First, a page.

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Minneapolis by Elizabeth Weir

The Great Family Tree leafs out nicely in SteppingStone and Mu's co-production

Family Tree
Gao Vang, Gao Lee Vang and Naomi Berger
Two schoolboys, who would rather be watching "SpongeBob SquarePants" than tackling a homework assignment to research their family trees, sit down at the computer to placate Josh's mother. They look up "family tree" on the Internet, meet a giant redwood and get drawn (literally) into the fascination of ancestry in Mu artistic director Rick Shiomi's pleasing musical play for children, The Great Family Tree. Gary Rue composed the tuneful score and, under the choreographic direction of Sandy Augustin, SteppingStone Theatre and Theater Mu co-produce a simple, yet stylish, one-hour show that captivated its young audience on opening night.

As the boys engage with the tree, they are pulled from Josh's basement into the magic of the redwood. There, they fall asleep beneath its waving branches. Soon, Josh's adopted sister and their worried mother follow, and the tree orchestrates a journey for each child to learn about his or her cultural past and to fill each one with renewed respect for family.

Tree opens with backpack-slung children heading home from school. Josh (Samuel Patrick Faunillan) disses his sister, Sarah, and confides to his friend, Lou Tou (Chris Berger), that she is not a real sister, but adopted. Sarah (Mee Chang) tells her friend that little brothers are a nuisance. This inter-family dissonance and the cultural differences that divide us are what the magical tree seeks to heal in an adventure for Josh that takes him into his ancestral past in Korea, to Laos for Lou Tou and to China for Sarah.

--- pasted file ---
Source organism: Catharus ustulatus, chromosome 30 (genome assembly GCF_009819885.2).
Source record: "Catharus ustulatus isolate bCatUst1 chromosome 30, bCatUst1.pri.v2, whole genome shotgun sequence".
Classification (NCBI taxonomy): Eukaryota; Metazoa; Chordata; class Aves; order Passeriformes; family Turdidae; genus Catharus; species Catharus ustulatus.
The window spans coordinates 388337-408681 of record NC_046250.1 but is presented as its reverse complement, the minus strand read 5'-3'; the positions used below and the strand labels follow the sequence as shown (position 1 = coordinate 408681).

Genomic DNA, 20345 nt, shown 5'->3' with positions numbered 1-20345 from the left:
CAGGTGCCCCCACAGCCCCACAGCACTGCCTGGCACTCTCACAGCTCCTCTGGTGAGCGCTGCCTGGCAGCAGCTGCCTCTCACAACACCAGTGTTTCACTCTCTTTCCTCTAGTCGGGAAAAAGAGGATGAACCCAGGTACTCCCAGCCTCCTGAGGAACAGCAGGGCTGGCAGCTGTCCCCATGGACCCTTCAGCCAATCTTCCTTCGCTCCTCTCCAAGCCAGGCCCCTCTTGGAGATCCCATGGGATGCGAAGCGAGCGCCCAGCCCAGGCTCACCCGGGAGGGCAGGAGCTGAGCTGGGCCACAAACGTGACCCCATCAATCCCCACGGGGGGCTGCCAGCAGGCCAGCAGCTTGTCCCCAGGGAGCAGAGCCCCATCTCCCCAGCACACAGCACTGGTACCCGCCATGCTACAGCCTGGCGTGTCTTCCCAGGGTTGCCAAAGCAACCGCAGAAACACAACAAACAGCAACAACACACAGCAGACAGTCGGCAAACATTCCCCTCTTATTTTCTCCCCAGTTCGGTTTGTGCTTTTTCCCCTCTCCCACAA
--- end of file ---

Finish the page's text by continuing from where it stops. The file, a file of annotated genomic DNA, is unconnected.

As Josh and Lou Tou's interest in ancestry ignites, director Augustin neatly accomplishes the boys' metaphorical step into the imagination; she has them stagger, as though pulled against their will by an unseen magnetic force from the computer room, far stage left, onto the dimly-lit main stage and into the aura of the tree. The tree is another small delight: a group of children sway and bend, like the branches of a great tree shifting in a summer breeze. The tree-children wear leafy-looking tunics and matching crowns, adorned with twigs in Alicia C. Vegell's stylish costume design, and they sing, "Everyone needs a family tree."

As Josh, Lou Tou and Sarah are each invited to "climb through their family tree," the magical tree breaks and re-forms in Augustin's strong choreographic design, and the children handle their movements with grace.

Some 16 children make up this ensemble, and all manage their multiple roles with composure. As Sarah, Chang has a good stage presence and a lovely singing voice. Faunillan is a bold Josh, and Berger plays Lou Tou as a thoughtful boy. Young Francesca Dawis sings a solo well and enjoys her romp as one of four engaging monkeys. The always strong Sarah Ochs is the only adult in the cast, and she plays Josh and Sarah's mother, an ill Korean mother and an elderly aunt.

Set designer Joe Stanley uses a minimal set on the extreme left of the stage for Josh's home, and light designer James Soden floods this "real" space with bright light when it's in play, which distinguishes it from the more softly lit, magical space of the tree. The kids bring onto the empty main stage the few props that define each story, a simplicity that serves this imaginative play well.

Each of the three journeys that the tree arranges for Josh, Lou Tou and Sarah resonates like a folktale, and children love stories. Tree is a thoughtful musical, played by children for children, and it's skillful telling engaged all the young children sitting around me on opening night.

The Great Family Tree May 6 May 26, 2005. Fridays 7:00 p.m. Saturdays and Sundays 2:00 p.m. Morning shows Tuesdays through Thursdays. Call for times. Tickets $15 - $25. Mu Performing Arts and Steppingstone Theatre at The Wayerhaeuser Auditorium, Landmark Center, 75, West Fifth Street, Downtown St. Paul. Call 612-225-9265.


Photo: Ann Marsden


- Elizabeth Weir



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